A coalition of merchants with businesses in the Fruitvale, San Antonio, and Eastlake districts along International Boulevard are calling for the city and AC Transit to offset what they see as negative impacts of the Bus Rapid Transit (BRT) project.
Particularly impacted are business owners in the Fruitvale District, a section of International Boulevard with a dense concentration of thriving businesses. To publicize their concerns, the businessmen are holding a rally on Friday, June 6 at noon at the intersection of 38th Avenue and International Boulevard.
Raising awareness of the impacts this new system will have on local businesses and parking, especially in the Fruitvale area, these business owners are calling on Mayor Jean Quan and District 5 Councilmember Noel Gallo to commit to their proposals.
Organizers say that, so far, Gallo is responding to their concerns.
According to AC Transit, the project will cost approximately $200 million. It is planned to run 9.7 miles from Downtown Oakland to Downtown San Leandro with a loss of over 500 parking spaces along this stretch.
All left turns will be prohibited, and from 14th Ave. to 107th Ave. (7.1 miles) on International Blvd, vehicle traffic will be reduced from four lanes to two.
Construction on the project is set to begin in April 2015.
Merchant proposals to moderate these impacts are estimated at $6 million. They aim to help business owners continue their regular operations during and after BRT construction.
Businessmen say they need solutions to parking losses; increased public safety services for pedestrians; loading zones to offset the loss of traffic lanes; financial assistance and consulting for businesses that lose revenue; and a relocation fund for those businesses forced to close as an effect of BRT.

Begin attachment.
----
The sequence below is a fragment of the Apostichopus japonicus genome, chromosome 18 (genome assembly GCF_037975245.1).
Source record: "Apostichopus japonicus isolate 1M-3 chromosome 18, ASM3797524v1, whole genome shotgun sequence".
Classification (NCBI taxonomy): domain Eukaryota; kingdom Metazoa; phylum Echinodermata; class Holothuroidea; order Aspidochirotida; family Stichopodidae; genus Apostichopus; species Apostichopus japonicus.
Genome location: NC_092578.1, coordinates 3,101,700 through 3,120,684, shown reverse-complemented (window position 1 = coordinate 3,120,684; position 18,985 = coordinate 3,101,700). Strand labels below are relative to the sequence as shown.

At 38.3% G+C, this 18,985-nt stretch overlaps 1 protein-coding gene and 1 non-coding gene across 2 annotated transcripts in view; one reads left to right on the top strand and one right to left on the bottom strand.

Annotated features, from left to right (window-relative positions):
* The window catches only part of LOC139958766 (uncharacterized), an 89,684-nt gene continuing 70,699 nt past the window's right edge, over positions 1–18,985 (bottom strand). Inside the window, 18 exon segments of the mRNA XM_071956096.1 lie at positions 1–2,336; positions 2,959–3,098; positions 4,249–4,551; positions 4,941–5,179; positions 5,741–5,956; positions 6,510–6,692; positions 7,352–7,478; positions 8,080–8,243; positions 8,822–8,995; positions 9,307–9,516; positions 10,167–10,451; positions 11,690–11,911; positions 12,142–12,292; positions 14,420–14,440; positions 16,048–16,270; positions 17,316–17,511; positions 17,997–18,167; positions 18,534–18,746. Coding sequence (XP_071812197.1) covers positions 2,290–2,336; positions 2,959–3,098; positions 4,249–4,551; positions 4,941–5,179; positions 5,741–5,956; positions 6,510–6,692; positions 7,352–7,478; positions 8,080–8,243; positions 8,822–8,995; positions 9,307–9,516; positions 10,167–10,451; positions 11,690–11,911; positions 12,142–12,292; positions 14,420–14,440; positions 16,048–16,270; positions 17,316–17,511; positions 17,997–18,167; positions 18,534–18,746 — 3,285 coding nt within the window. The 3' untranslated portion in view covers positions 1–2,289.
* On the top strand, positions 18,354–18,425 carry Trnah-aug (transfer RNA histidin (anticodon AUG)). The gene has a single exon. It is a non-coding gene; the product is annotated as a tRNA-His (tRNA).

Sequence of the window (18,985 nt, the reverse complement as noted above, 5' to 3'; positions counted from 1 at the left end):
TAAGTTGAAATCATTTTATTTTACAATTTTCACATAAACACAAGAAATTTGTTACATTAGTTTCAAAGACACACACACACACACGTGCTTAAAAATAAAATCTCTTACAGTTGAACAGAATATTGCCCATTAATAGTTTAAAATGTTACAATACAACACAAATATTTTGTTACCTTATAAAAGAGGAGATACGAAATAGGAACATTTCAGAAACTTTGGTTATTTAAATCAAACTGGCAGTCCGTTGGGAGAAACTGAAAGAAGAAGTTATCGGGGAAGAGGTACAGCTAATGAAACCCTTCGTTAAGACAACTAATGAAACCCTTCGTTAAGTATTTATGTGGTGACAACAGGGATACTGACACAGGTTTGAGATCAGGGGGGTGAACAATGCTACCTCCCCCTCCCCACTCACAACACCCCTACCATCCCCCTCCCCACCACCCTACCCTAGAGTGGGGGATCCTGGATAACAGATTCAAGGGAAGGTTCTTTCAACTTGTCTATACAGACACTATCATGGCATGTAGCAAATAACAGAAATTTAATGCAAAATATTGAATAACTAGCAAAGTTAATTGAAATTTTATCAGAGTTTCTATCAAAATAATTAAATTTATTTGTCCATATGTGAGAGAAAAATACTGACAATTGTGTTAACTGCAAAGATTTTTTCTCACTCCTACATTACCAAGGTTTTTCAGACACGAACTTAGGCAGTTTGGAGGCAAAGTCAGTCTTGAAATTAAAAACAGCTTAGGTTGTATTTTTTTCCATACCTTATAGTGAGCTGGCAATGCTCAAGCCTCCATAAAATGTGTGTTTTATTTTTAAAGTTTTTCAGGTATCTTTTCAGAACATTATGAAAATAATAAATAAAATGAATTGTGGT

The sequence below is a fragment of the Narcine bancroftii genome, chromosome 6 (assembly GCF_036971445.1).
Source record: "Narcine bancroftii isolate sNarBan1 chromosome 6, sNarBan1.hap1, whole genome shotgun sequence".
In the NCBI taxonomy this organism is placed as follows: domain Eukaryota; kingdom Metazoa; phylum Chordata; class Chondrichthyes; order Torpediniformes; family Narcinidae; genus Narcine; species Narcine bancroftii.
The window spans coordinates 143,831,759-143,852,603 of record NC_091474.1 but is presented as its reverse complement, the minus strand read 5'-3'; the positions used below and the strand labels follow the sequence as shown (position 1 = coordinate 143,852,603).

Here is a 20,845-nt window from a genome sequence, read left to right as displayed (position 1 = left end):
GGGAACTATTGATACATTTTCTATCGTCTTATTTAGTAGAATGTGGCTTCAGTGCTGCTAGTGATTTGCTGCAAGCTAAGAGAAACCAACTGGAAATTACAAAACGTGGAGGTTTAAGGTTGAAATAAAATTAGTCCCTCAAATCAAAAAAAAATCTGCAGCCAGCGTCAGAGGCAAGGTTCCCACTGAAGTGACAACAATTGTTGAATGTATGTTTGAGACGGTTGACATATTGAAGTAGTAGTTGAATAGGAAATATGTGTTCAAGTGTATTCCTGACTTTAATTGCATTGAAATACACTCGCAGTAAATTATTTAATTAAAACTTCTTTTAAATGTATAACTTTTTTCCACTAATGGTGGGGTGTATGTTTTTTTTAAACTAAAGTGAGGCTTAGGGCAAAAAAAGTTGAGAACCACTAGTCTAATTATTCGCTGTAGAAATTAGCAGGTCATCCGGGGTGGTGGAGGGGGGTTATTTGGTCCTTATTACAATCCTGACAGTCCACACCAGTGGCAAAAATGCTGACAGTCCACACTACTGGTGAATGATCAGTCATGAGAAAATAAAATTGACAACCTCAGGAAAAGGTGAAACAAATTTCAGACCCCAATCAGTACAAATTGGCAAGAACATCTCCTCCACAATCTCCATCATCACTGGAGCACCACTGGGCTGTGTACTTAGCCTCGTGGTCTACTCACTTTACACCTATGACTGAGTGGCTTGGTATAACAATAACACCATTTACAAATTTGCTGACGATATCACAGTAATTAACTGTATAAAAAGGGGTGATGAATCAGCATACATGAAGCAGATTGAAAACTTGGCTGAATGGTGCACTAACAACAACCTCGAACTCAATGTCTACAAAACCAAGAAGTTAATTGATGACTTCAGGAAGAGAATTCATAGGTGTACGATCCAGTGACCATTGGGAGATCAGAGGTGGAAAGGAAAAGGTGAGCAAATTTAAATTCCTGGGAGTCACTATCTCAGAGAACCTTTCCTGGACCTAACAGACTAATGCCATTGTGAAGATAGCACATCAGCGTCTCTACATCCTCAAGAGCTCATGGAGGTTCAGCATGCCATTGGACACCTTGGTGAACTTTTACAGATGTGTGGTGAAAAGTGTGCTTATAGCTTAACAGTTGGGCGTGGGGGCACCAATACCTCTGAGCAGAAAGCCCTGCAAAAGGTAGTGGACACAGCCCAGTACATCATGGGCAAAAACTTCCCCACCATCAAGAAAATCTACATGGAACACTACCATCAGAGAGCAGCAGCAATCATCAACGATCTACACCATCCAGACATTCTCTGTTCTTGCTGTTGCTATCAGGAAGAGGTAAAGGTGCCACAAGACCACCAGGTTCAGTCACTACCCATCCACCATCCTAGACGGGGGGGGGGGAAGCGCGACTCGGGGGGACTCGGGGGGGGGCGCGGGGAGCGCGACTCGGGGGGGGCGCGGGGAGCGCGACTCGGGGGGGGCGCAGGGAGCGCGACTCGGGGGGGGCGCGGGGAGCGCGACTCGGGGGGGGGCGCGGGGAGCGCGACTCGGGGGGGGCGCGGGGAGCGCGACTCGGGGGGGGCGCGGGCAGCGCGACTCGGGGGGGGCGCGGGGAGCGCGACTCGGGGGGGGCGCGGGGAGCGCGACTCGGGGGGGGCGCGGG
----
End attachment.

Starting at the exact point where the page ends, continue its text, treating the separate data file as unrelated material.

“This could destroy the area because there will be no parking. Right now, there are 149 parking spaces from High Street to 29th Ave. What is the solution for this? The city has no answer,” said Hugo Guerrero, CEO of the Merchants Association, who also says safety in the Fruitvale district is a big concern.
According to Sean Maher, communications director for Mayor Quan, the project will provide “more than $23 million in public infrastructure improvement for the 8.5 mile project corridor in Oakland, including roadway, bicycle, and pedestrian amenities and economic development opportunities.”
Three hundred businesses are at risk with this project, said Andy Nelson, staff member at the East Bay Asian Youth Center. He has been a supporter of the merchants, helping them organize to make their concerns heard.
Rather than the $6 million worth of requested changes, the city and AC Transit are offering $1 million for these 300 businesses and technical assistance, he said.
“It’s woefully inadequate, and these businesses don’t need [technical] assistance. They are viable now,” said Nelson.